Parents in Roxborough are taking different approaches to helping their children process the shooting near a high school that left the Northwest Philly community shaken. Teens are navigating new kinds of grief and fear, while parents of younger children are taking the tragic event into account as they plan their families’ future.
One student was killed and four were injured last week after a football scrimmage involving students from four Philadelphia high schools — Roxborough High School, W.B. Saul High School, Northeast High School and Boys Latin Charter School.
In some parts of the city, residents experience shootings all the time. A map of gun violence in Philadelphia, compiled by the City Controller’s Office, shows only a few 2022 incidents in Roxborough and Manayunk. That pattern has stayed consistent throughout the past decade.
“I just often wonder out loud, how have we gone so wrong that people feel they need to use a gun to settle a conflict?” said parent Rosemary Barbera. She teaches social work at La Salle University, and sees a clear connection between the violence and many major policy issues in Philadelphia.
“Our schools are so strapped for funding, that they can’t even get to the educational purpose of what they’re supposed to do, let alone the social and emotional stuff,” Barbera said.
Roxborough High School is nestled within the neighborhood, surrounded by homes and other spaces where families and young children are often around. Gorgas Park, with walking trails and a large playground, is just up the hill from the football field. Several area parents walk by the field to drop off and pick up their young children from Holy Family Child Care.
Barbera’s 16-year-old son goes to Saul, and he often goes to the football games after school to spend time with friends on the Roxborough team. “Luckily,” she said, he came home early that Tuesday.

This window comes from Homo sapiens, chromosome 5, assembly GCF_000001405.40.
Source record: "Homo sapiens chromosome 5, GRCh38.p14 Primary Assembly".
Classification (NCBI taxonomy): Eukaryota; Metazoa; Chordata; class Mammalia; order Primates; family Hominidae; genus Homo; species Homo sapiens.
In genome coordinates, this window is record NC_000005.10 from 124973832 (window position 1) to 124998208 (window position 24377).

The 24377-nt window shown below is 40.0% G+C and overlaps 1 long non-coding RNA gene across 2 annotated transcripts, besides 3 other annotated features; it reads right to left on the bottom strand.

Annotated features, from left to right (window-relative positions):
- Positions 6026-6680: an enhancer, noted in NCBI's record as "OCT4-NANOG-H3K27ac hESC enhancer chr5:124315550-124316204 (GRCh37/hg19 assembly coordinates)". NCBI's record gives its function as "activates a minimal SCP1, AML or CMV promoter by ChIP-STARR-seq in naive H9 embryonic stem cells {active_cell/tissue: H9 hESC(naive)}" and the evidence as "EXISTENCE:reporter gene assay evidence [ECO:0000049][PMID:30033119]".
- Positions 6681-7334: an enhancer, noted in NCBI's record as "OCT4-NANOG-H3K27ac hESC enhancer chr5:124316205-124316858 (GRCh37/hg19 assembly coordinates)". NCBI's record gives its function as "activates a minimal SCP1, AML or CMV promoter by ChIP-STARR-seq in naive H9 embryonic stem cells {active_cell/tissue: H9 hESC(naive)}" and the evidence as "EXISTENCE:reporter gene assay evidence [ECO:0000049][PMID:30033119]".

Hundreds of neighbors joined a prayer vigil Thursday night for Nicolas Elizalde, and mothers from the area gathered in front of the school Friday morning to support students arriving for classes. Police are continuing to investigate.
Billy Penn spoke with several parents of students from the Roxborough High School catchment area. A few are thinking of moving — or have already started the process. Some want more police presence at school events right away, though the effectiveness of having police on school campuses is unclear, and has been the subject of heavy debate.
All of them expressed frustration about how some community members characterize RHS students, and worry those young people are internalizing the blanket descriptions.
Foremost, they’re concerned about how their children and others will be affected as the community moves forward.
‘That could have been my son’
“I was born and raised here. The way this world has changed, it’s changed so much,” said Dyane Berry, 51. Berry’s son is a freshman at Saul in Roxborough, and was friends with Saul student Nicholas Elizalde, who was killed Wednesday.
While gun violence is an urgent issue throughout the city, she noted, “With it hitting close to home, it’s more upsetting.”
Saul doesn’t have a football team, so students there are allowed to co-op with Roxborough High School for football. Berry’s son frequently played sports at the park where the five students were shot on Tuesday. She’s been talking to him about how to act if he ever finds himself in the same situation — something she never thought she would have to do.
Berry herself went to RHS and two of her older children were enrolled there very briefly, but ended up doing most of their high school years elsewhere.
“After this incident I’m thinking about moving out of the neighborhood. We’re scared,” Berry said. “That could have been my son.”
Cara Garland, 47, had a similar thought about moving months ago. After the shooting in Uvalde, Texas, in which 19 children and two adults were murdered, she expected more from her son’s K-8 school, Cook-Wissahickon, which feeds into RHS. She said she wasn’t told of any new precautions added, and it seemed like anyone could just walk into the school.